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Writing in the Achaemenid Empire was not necessarily used for the same purposes as in contemporary Greece. Herodotus famously mentions “the learned men of the Persians” and implies a rich tradition and practice of oral history, and the similarities in the stories of Cyrus preserved in Herodotus and Xenophon suggest such histories might be widely known even if not written down. Instead, writing in the Empire filled a wide range of particular functions that were at least sometimes distinct from the literatures of contemporary Greece.

Some of the oldest writing of the Achaemenid Empire is found on the Cyrus Cylinder, a fired clay cylinder about the size of a rugby football that was buried at the foundation of a building in Babylon shortly after 539 BCE. This artifact was inscribed in cuneiform and describes Cyrus' actions after conquering the city. The Cylinder conforms to earlier Babylonian chronicles in its shape and presentation, and it describes practices that link the new Achaemenid king Cyrus to time-honored traditions of good kingship.

The public royal inscriptions of the Achaemenid Empire begin with Darius I and fall into two major categories. The first is represented only by the inscription of Darius at Behistun, a trilingual narrative dating ca. 513 that describes Darius' rise to power. It draws on Assyrian historical annals in many ways but departs from those narratives in its presentation of Darius as a king of harmony and balance. It is perhaps the closest representative in the Achaemenid Empire to a Greek notion of “literature.” By far the majority of the royal inscriptions proclaim the kings' connection to the gods, the broad reach of their righteous rule, and the splendor of their reigns' effects. These public proclamations are often multilingual and not infrequently supported by visual representation of the sentiments they express verbally.

Another major extant category of writing in the empire is found in the form of archives. Of these, one of the earliest and largest yet excavated is the Persepolis Fortification Archive, dating to the years around 500, that documents disbursements made in food and beverages to those engaged in imperial business at and around Persepolis. It is but one of the imperial archives found so far, and the presence of family record-keeping in addition to imperial is documented in the Murashu Archive, the records of a fifth-century family agricultural business situated in Nippur. The Elephantine Archive, written on papyrus, documents the life of a Jewish military colony in upper Egypt in the fifth century. These various archives provide extraordinary records of actions, transactions, people, economic and legal systems, religion, language, gender, and much more. The seal impressions found on the clay documents provide opportunity to trace individual users and their actions even beyond what the texts alone can show.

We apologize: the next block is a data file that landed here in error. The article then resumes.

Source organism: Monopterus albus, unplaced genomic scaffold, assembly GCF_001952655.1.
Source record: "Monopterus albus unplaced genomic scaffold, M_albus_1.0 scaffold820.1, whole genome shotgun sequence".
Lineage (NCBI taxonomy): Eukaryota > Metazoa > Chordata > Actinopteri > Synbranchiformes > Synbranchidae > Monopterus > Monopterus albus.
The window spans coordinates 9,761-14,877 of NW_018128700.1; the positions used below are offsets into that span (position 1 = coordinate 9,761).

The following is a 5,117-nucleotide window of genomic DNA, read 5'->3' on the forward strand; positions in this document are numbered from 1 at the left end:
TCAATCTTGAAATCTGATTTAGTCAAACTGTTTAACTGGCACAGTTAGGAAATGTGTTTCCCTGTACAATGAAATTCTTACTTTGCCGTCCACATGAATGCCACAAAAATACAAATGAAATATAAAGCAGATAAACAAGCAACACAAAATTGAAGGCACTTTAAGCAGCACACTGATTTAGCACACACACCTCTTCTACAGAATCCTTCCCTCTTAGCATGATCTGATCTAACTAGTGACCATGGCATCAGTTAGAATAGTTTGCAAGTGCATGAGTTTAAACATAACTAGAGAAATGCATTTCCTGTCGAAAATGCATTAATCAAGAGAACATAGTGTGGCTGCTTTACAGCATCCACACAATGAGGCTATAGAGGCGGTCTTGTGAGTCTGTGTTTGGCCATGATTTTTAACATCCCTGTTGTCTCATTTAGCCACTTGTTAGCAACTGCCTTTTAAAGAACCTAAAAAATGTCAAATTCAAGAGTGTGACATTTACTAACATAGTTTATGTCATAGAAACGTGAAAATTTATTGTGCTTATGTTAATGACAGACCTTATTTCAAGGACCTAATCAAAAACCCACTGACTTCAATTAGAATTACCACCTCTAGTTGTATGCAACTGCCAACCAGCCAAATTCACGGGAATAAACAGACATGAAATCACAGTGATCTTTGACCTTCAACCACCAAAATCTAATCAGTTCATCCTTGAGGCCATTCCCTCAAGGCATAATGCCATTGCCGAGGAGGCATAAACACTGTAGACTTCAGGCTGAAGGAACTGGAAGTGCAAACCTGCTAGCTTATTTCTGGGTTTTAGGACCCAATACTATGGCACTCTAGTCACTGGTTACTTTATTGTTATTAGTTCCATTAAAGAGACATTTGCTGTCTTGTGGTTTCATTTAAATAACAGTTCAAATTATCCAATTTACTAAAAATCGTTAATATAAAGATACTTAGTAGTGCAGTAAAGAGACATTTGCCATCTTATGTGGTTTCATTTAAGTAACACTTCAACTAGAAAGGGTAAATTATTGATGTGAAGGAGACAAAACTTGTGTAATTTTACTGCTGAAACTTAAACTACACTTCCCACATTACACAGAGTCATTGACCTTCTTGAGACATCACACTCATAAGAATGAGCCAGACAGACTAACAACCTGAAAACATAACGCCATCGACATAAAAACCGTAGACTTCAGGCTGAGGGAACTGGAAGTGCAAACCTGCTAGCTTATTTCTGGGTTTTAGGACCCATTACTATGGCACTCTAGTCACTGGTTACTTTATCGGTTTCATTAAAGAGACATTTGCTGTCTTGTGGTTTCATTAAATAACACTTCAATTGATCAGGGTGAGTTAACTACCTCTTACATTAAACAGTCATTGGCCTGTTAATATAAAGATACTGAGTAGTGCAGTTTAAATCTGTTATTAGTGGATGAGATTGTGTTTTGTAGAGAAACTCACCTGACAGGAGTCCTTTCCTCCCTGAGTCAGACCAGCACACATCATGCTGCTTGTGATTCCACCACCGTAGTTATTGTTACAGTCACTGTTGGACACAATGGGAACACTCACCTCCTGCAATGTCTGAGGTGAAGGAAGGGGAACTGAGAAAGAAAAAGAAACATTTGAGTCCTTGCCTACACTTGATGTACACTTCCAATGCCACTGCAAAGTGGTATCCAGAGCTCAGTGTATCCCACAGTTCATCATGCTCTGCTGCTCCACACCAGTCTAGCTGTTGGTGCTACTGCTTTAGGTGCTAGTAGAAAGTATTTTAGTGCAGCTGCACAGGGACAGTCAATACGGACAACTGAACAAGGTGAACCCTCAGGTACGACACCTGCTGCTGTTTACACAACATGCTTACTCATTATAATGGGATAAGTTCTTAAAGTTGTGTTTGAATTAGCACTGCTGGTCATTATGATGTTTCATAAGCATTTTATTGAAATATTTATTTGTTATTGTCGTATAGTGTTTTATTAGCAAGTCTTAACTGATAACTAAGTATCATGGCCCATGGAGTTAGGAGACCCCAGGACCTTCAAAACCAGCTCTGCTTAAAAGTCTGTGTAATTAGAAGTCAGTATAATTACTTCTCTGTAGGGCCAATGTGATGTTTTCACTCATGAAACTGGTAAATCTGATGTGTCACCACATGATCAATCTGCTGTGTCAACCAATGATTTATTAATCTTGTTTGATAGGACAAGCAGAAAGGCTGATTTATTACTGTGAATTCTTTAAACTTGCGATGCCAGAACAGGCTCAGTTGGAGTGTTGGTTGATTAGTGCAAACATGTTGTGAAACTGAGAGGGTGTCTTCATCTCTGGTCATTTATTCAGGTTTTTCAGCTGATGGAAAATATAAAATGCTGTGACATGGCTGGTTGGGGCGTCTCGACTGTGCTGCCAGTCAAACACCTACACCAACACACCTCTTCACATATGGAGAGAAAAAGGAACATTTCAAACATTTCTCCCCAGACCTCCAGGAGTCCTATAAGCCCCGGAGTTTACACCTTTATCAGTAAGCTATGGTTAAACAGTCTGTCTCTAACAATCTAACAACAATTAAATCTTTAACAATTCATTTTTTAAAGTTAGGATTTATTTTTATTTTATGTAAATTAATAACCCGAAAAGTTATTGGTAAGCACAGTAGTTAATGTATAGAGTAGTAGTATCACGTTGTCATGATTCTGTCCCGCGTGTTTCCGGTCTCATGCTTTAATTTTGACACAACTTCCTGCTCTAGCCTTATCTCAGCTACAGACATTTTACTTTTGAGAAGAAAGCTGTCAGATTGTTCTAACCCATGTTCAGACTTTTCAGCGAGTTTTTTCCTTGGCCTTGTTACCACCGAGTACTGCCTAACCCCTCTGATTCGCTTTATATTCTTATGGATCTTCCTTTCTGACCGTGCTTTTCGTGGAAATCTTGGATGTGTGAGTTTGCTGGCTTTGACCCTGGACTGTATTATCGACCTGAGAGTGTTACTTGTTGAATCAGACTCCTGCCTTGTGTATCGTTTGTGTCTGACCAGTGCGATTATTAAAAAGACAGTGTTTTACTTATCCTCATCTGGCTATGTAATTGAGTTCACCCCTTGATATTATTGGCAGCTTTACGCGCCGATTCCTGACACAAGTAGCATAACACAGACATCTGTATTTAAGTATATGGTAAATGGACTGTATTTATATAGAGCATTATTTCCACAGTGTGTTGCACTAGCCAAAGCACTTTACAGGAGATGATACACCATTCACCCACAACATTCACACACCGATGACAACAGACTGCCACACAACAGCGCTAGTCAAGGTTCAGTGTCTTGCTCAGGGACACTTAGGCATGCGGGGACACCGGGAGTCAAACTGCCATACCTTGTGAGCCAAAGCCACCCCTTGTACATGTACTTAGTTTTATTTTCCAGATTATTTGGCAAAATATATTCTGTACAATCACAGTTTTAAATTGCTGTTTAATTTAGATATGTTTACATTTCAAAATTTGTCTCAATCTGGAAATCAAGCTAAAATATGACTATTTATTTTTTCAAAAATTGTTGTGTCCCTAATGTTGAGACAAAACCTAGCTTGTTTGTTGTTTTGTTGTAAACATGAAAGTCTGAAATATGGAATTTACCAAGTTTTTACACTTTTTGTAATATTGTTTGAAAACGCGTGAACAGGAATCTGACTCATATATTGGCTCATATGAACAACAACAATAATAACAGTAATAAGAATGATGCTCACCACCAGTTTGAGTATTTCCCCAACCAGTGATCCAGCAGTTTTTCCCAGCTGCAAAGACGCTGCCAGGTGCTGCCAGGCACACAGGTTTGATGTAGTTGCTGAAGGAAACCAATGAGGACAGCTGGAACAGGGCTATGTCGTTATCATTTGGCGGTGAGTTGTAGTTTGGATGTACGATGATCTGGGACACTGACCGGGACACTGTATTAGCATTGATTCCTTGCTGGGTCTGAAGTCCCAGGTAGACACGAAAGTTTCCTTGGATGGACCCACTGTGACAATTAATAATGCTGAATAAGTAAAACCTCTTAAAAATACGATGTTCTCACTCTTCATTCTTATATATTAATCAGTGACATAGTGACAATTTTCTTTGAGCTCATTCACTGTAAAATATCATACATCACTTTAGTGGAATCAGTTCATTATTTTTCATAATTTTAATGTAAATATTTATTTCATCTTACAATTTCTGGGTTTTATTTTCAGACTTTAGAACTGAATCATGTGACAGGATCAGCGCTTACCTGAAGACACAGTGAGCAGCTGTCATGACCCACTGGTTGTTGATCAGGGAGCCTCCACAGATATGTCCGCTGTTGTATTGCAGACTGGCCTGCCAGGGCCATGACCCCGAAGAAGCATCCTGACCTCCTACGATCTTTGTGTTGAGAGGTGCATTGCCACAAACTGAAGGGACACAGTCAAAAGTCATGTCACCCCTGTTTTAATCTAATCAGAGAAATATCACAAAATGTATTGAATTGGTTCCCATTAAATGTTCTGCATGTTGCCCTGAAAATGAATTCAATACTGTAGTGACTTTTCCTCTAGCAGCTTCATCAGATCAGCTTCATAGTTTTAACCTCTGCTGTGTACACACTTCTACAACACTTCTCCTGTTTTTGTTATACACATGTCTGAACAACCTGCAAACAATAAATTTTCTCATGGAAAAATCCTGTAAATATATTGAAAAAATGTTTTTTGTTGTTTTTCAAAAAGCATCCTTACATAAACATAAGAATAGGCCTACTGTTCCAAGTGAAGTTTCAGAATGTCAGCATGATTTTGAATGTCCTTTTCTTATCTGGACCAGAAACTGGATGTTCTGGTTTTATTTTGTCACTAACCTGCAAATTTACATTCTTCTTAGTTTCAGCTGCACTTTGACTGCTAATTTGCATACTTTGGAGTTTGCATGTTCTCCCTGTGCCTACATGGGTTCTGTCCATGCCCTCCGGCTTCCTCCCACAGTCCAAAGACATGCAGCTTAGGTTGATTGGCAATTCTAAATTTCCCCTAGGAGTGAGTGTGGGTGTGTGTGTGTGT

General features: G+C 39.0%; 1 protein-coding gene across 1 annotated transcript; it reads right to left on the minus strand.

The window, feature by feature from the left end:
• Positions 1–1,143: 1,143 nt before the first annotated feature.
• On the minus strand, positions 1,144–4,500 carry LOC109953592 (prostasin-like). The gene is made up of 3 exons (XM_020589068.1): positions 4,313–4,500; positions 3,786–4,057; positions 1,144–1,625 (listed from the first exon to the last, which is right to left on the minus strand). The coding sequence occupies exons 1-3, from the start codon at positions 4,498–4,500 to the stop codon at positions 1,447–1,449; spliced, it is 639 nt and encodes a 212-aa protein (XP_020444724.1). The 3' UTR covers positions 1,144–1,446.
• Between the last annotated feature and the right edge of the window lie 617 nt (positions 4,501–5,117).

Beyond the royal inscriptions of the Achaemenid kings, other public writings provide insight into additional aspects of life. Within Achaemenid Anatolia alone, inscriptions are used to mark graves, dedicate statues, document religious behaviors and ideas, record financial transactions, and report punishment of transgressors. From these sources we gain rich understanding of the concerns and public identities of the Empire's inhabitants.

This brings us full-circle to Herodotus and the “learned men” — although there was a formal educational context in the Achaemenid Empire, it served practical ends rather than “literary”. The written sources provide us with a notion of “arta,” or “straightness,” that pervaded elite male education even as we can follow evidence for education in accounting, religion, history, and much more. Although “literature” as we think of it may not have been expressed in writing in the Achaemenid Empire, written documents provide fertile sources for understanding human practices and thought across the vast tracts of land bound together under the imperial umbrella.